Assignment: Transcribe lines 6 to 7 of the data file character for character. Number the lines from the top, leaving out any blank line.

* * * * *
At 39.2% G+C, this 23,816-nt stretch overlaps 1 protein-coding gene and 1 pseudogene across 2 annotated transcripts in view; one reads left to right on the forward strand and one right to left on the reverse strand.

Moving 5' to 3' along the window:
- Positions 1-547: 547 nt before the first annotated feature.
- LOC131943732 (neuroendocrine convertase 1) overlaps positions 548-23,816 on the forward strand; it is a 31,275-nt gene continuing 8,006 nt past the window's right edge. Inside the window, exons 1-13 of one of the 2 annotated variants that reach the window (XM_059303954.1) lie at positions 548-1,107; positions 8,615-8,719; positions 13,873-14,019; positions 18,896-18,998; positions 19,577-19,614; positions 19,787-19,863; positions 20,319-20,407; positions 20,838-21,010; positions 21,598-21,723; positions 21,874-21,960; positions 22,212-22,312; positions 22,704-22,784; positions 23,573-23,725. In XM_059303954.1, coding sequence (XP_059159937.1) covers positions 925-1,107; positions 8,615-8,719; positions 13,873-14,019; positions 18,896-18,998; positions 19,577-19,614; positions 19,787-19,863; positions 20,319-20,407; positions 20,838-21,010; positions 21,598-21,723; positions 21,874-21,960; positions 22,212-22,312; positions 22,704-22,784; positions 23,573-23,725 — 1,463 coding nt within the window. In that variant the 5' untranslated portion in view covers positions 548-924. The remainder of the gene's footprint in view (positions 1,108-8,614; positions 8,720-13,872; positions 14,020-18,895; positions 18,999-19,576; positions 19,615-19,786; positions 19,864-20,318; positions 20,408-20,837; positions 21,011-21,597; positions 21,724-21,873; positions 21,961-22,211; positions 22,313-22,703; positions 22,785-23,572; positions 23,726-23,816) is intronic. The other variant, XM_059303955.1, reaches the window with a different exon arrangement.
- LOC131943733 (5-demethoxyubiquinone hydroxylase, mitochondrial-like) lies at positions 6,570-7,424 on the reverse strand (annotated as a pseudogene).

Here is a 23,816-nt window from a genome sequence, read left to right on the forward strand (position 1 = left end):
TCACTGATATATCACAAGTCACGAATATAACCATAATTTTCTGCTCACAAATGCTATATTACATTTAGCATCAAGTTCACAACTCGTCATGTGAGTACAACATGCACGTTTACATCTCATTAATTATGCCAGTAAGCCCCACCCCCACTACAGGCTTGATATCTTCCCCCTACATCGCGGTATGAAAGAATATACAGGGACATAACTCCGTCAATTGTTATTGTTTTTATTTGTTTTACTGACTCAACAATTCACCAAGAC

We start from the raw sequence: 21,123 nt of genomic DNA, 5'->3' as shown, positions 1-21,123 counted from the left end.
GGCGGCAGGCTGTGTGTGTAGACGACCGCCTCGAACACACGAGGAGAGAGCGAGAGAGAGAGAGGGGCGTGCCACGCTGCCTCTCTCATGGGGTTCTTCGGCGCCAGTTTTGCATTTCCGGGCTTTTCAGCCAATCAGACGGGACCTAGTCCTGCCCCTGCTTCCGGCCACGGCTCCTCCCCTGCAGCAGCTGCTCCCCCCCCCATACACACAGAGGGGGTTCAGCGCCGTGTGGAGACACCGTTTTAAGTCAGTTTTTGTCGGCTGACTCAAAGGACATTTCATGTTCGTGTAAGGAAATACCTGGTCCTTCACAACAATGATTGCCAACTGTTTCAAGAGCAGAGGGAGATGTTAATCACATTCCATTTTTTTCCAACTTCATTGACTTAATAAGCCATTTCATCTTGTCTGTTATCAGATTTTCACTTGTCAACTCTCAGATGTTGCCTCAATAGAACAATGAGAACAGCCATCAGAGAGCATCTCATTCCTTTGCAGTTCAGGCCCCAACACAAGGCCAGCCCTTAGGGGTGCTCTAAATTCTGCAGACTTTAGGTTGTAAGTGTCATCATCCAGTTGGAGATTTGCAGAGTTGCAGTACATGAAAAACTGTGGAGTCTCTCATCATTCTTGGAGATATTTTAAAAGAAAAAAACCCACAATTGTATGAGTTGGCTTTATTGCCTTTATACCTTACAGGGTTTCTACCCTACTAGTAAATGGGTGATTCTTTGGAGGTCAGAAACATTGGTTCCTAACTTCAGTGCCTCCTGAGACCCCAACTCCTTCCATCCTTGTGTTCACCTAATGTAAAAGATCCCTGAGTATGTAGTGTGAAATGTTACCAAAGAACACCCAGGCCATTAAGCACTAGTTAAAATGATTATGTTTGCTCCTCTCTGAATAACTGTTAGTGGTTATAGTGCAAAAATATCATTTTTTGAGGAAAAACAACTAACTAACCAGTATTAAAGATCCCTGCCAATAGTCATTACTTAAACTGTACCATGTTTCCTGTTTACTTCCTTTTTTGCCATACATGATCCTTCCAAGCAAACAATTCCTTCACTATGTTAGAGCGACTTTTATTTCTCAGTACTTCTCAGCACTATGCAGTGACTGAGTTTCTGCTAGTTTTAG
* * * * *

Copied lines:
Here is a 23,816-nt window from a genome sequence, read left to right on the forward strand (position 1 = left end):
TCACTGATATATCACAAGTCACGAATATAACCATAATTTTCTGCTCACAAATGCTATATTACATTTAGCATCAAGTTCACAACTCGTCATGTGAGTACAACATGCACGTTTACATCTCATTAATTATGCCAGTAAGCCCCACCCCCACTACAGGCTTGATATCTTCCCCCTACATCGCGGTATGAAAGAATATACAGGGACATAACTCCGTCAATTGTTATTGTTTTTATTTGTTTTACTGACTCAACAATTCACCAAGAC